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Why culture and context matters in malnutrition debate in India

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Does malnutrition make a buzzy talking point in India’s public discourse? The short answer is “no”, unless there are deaths. There is a great deal of squeamishness in accepting that India, an aspiring superpower, has one-third of the world’s stunted children, and a malnutrition crisis with unacceptable human consequences.

Last week, malnutrition was back in the news with the findings of the high-level team of specialists constituted by the Centre to investigate the surge in acute encephalitis syndrome (AES) cases in Bihar this year. More than 100 children had died. Dr Arun Singh, who led the Central team, says the affected districts had temperatures of over 40 degrees for several days at a stretch, that the children played outdoors in high heat, and that the combination of extreme heat, exhaustion and micro-nutritional deficiency could have been lethal.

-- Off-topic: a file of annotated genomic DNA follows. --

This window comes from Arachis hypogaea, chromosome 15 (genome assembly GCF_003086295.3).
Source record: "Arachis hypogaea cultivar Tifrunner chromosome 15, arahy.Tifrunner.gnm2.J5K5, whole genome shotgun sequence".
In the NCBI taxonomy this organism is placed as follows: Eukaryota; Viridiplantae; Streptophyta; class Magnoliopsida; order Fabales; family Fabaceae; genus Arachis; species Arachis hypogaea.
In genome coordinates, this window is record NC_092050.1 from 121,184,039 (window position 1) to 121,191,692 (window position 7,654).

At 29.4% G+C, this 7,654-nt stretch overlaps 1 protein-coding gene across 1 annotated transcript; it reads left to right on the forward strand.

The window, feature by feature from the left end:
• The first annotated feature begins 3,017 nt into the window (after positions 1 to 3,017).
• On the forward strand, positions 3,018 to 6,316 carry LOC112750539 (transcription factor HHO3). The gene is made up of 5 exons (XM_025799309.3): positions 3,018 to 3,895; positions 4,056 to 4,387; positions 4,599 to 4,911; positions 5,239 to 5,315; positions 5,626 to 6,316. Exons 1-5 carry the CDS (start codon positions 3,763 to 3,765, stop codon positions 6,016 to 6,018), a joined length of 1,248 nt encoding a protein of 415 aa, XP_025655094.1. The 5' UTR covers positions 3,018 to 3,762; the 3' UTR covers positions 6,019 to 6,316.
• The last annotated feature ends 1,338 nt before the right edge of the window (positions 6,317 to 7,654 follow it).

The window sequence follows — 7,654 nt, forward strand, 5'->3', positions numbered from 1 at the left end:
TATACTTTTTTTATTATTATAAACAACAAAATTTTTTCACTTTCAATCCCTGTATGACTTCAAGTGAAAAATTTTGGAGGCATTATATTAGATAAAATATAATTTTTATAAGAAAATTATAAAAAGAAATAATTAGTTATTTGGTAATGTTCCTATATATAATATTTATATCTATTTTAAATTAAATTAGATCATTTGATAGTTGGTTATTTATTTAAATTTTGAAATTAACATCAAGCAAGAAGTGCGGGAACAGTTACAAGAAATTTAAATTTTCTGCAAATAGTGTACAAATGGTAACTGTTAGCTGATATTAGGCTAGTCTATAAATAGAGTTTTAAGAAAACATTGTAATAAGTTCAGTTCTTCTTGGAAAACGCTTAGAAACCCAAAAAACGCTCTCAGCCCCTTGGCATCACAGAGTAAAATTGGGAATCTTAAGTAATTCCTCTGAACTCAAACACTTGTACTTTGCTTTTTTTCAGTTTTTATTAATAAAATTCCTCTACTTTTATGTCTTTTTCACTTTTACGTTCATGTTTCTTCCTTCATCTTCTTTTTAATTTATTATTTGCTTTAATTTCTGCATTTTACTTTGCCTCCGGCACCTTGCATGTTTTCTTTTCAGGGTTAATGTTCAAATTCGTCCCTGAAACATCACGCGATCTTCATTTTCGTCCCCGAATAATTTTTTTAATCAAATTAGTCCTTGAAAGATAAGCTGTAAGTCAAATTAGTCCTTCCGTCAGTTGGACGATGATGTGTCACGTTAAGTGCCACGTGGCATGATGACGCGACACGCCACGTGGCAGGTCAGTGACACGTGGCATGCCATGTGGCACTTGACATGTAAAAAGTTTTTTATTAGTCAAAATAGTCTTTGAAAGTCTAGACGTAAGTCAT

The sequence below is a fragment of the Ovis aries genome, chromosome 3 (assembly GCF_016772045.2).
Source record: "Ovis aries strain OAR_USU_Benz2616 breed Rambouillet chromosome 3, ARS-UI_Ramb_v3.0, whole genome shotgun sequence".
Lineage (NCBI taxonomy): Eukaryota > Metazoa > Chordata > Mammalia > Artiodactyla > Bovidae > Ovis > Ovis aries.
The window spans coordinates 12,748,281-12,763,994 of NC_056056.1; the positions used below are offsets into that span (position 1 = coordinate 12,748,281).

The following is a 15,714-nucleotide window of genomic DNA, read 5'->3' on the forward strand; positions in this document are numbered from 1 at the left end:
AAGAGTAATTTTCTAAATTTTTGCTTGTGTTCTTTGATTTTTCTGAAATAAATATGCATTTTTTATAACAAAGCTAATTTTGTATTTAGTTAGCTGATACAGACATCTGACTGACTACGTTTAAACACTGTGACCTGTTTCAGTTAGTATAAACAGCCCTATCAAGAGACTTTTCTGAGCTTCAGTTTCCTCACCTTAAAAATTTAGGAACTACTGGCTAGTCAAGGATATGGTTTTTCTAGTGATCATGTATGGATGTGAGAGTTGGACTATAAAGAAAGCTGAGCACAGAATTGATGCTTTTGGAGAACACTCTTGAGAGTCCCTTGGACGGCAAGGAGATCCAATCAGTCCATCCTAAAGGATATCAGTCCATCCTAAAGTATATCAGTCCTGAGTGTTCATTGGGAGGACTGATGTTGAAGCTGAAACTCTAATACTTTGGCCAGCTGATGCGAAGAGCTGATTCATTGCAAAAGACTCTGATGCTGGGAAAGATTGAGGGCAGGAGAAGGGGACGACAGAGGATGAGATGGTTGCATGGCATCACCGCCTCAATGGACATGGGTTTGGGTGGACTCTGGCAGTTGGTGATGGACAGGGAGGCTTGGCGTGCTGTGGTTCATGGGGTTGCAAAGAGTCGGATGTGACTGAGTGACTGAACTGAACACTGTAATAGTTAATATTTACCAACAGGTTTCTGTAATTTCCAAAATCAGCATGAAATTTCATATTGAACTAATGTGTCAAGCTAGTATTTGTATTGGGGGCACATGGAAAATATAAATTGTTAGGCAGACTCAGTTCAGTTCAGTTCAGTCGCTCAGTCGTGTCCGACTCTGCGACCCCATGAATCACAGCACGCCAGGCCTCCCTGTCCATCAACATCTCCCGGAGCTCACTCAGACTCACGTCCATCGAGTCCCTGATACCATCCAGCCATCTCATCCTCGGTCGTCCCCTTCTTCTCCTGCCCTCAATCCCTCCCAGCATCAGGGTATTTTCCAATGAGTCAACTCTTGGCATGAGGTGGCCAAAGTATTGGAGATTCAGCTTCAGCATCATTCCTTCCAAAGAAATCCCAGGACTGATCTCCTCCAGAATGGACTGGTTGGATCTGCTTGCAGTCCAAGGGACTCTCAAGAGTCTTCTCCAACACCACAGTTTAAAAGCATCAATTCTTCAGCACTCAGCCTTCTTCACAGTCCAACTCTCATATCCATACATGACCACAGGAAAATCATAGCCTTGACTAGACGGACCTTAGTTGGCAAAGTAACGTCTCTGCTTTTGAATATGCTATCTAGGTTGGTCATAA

He has called for “more research on this triad”.

Experts rarely agree with each other and this case will be no exception. But the point to note is that no matter which expert analysis of the tragedy you look at, the common thread is recognition of the malnourished condition of the victims.

Malnourishment is a powerful risk multiplier. Malnourished children from impoverished backgrounds, such as the ones who fell prey to AES in Bihar, are more vulnerable to heat, the litchi toxin and everything else being held responsible.

This is the stark reality.

It is also important to recognise that malnutrition is not solely about poverty. It is also about culture and context. Which brings me to interesting discussions that took place early September at the Planetary Health annual meeting at Stanford University in the United States,........

© The Asian Age